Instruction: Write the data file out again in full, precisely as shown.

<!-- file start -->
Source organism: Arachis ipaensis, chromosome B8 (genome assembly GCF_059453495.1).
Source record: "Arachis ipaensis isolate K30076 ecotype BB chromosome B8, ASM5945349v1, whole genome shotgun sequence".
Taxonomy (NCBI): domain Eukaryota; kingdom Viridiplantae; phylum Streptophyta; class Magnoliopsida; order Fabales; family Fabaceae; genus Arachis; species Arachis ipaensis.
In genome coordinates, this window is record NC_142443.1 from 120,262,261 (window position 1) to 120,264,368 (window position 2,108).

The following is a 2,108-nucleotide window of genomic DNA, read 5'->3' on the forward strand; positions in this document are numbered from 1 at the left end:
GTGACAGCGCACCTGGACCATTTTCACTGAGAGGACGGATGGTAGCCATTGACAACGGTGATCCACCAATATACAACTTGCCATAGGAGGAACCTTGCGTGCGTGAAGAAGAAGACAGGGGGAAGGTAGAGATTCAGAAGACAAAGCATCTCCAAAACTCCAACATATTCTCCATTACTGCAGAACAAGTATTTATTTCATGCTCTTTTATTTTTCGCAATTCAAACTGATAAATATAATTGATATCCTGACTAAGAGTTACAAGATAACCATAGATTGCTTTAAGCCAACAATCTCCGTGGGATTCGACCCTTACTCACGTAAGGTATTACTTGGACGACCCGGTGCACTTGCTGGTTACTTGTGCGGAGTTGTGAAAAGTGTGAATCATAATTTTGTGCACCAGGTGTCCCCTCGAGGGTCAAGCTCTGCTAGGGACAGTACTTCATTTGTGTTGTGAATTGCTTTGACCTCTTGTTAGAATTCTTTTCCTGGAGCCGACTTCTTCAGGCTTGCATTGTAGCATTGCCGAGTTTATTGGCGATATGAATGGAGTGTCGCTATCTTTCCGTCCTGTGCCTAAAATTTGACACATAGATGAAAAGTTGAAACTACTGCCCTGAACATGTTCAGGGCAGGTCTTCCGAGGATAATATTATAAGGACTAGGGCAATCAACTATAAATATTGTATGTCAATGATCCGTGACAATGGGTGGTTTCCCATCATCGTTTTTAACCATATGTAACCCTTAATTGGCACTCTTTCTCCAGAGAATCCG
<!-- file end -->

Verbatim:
Source organism: Arachis ipaensis, chromosome B8 (genome assembly GCF_059453495.1).
Source record: "Arachis ipaensis isolate K30076 ecotype BB chromosome B8, ASM5945349v1, whole genome shotgun sequence".
Taxonomy (NCBI): domain Eukaryota; kingdom Viridiplantae; phylum Streptophyta; class Magnoliopsida; order Fabales; family Fabaceae; genus Arachis; species Arachis ipaensis.
In genome coordinates, this window is record NC_142443.1 from 120,262,261 (window position 1) to 120,264,368 (window position 2,108).

The following is a 2,108-nucleotide window of genomic DNA, read 5'->3' on the forward strand; positions in this document are numbered from 1 at the left end:
GTGACAGCGCACCTGGACCATTTTCACTGAGAGGACGGATGGTAGCCATTGACAACGGTGATCCACCAATATACAACTTGCCATAGGAGGAACCTTGCGTGCGTGAAGAAGAAGACAGGGGGAAGGTAGAGATTCAGAAGACAAAGCATCTCCAAAACTCCAACATATTCTCCATTACTGCAGAACAAGTATTTATTTCATGCTCTTTTATTTTTCGCAATTCAAACTGATAAATATAATTGATATCCTGACTAAGAGTTACAAGATAACCATAGATTGCTTTAAGCCAACAATCTCCGTGGGATTCGACCCTTACTCACGTAAGGTATTACTTGGACGACCCGGTGCACTTGCTGGTTACTTGTGCGGAGTTGTGAAAAGTGTGAATCATAATTTTGTGCACCAGGTGTCCCCTCGAGGGTCAAGCTCTGCTAGGGACAGTACTTCATTTGTGTTGTGAATTGCTTTGACCTCTTGTTAGAATTCTTTTCCTGGAGCCGACTTCTTCAGGCTTGCATTGTAGCATTGCCGAGTTTATTGGCGATATGAATGGAGTGTCGCTATCTTTCCGTCCTGTGCCTAAAATTTGACACATAGATGAAAAGTTGAAACTACTGCCCTGAACATGTTCAGGGCAGGTCTTCCGAGGATAATATTATAAGGACTAGGGCAATCAACTATAAATATTGTATGTCAATGATCCGTGACAATGGGTGGTTTCCCATCATCGTTTTTAACCATATGTAACCCTTAATTGGCACTCTTTCTCCAGAGAATCCG